War of words takes Jewish theater world by storm

War of words takes Jewish theater world by storm

Support for Ari Roth (above) has been widespread, with many in the art community coming to his defense. (Photo provided)
Support for Ari Roth (above) has been widespread, with many in the art community coming to his defense. (Photo provided)

WASHINGTON — A growing chorus of arts professionals are speaking out on behalf of Ari Roth, the celebrated artistic director of Washington, D.C.’s Theater J who was fired last month by his employer, the D.C. Jewish Community Center, for insubordination. His supporters are blaming his dismissal on a clash of artistic vision and censorship.

Thirty-four artists — including actor Theodore Bikel and playwright Eve Ensler — signed an open letter to the JCC “strongly” protesting Roth’s firing.

Roth’s programming choices proved controversial. Last year, a scheduled play about a fictional massacre of Palestinians by Israelis, Motti Lerner’s “The Admission,” sparked protests and put pressure on the DCJCC, which runs Theater J. More recently, the JCC canceled the theater’s annual Voices From a Changing Middle East series, which often challenged long-held views of Israel.

“We are outraged by the continuing censorship being imposed by the current DCJCC leadership on Theater J, internationally known as one of the most important American Jewish cultural institutions of our time,” the artists said in their letter.

In a separate letter, 61 artistic directors representing theater companies throughout the United States also denounced Roth’s firing, blaming the decision on artistic censorship.

In the wake of these protests, Roth’s former boss came out with a more detailed statement on why Roth was fired.

“Ari Roth’s dismissal related to a pattern of insubordination, unprofessionalism and actions that no employer would ever sanction,” said Carole Zawatsky, CEO of the DCJCC, which provides funding for Theater J.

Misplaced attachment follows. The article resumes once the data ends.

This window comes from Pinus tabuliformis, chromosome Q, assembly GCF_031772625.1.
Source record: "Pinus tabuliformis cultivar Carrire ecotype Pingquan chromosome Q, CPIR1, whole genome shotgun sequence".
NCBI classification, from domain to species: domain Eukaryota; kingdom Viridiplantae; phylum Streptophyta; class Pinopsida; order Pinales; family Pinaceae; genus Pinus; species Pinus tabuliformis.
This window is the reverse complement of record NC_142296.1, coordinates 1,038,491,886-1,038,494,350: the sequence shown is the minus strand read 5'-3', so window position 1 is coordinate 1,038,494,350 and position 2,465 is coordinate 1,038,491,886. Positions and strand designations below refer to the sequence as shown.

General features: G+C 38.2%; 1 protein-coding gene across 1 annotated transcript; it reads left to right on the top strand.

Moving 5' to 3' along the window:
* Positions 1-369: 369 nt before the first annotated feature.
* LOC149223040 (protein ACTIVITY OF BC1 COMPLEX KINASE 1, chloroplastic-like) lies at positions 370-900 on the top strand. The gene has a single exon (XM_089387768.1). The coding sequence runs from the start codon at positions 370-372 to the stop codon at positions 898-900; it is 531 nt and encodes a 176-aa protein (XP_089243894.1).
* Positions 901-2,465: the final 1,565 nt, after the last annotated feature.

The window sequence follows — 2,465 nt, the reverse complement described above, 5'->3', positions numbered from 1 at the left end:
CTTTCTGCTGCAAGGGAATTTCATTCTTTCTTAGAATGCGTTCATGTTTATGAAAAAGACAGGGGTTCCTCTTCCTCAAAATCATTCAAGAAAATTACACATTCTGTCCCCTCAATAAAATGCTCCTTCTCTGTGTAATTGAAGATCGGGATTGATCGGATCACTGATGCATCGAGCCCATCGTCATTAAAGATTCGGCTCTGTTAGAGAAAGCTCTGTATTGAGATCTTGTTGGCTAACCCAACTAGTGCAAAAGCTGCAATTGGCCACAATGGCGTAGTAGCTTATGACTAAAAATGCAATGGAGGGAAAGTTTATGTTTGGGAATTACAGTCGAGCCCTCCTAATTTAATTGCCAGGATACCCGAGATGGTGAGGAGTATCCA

“Ari Roth was not fired because of his politics or because of outside pressure,” Zawatsky wrote in a statement addressed to members of the Israeli arts community. “Despite clear and written warnings about this insubordinate behavior, Ari continued to disregard direction from the JCC management.”

Zawatsky’s statements were corroborated by two former board members of the DCJCC.

“I feel terrible for Carole, who was patient way longer than anyone else would have been — and yet Roth skewered her in the media as if she is against artistic freedom. She is for freedom,” said Jennifer Laszlo Mizrahi, president of RespectAbilityUSA.

It’s important to remember that Theater J is “the stage of the community, not just one individual’s set of political views,” Mizrahi said.

Earlier in December, Roth spoke about the cancellation of the Changing Middle East series to a group of colleagues at the conference of the International Association for Jewish Theatre in a performance space at Georgetown University.

In a panel discussion titled “Difficult Themed Theatre,” Roth said he wanted to produce a play about Izzeldin Abuelaish, a Gaza doctor who worked in Israel and whose three children died during the 2009 war with Hamas.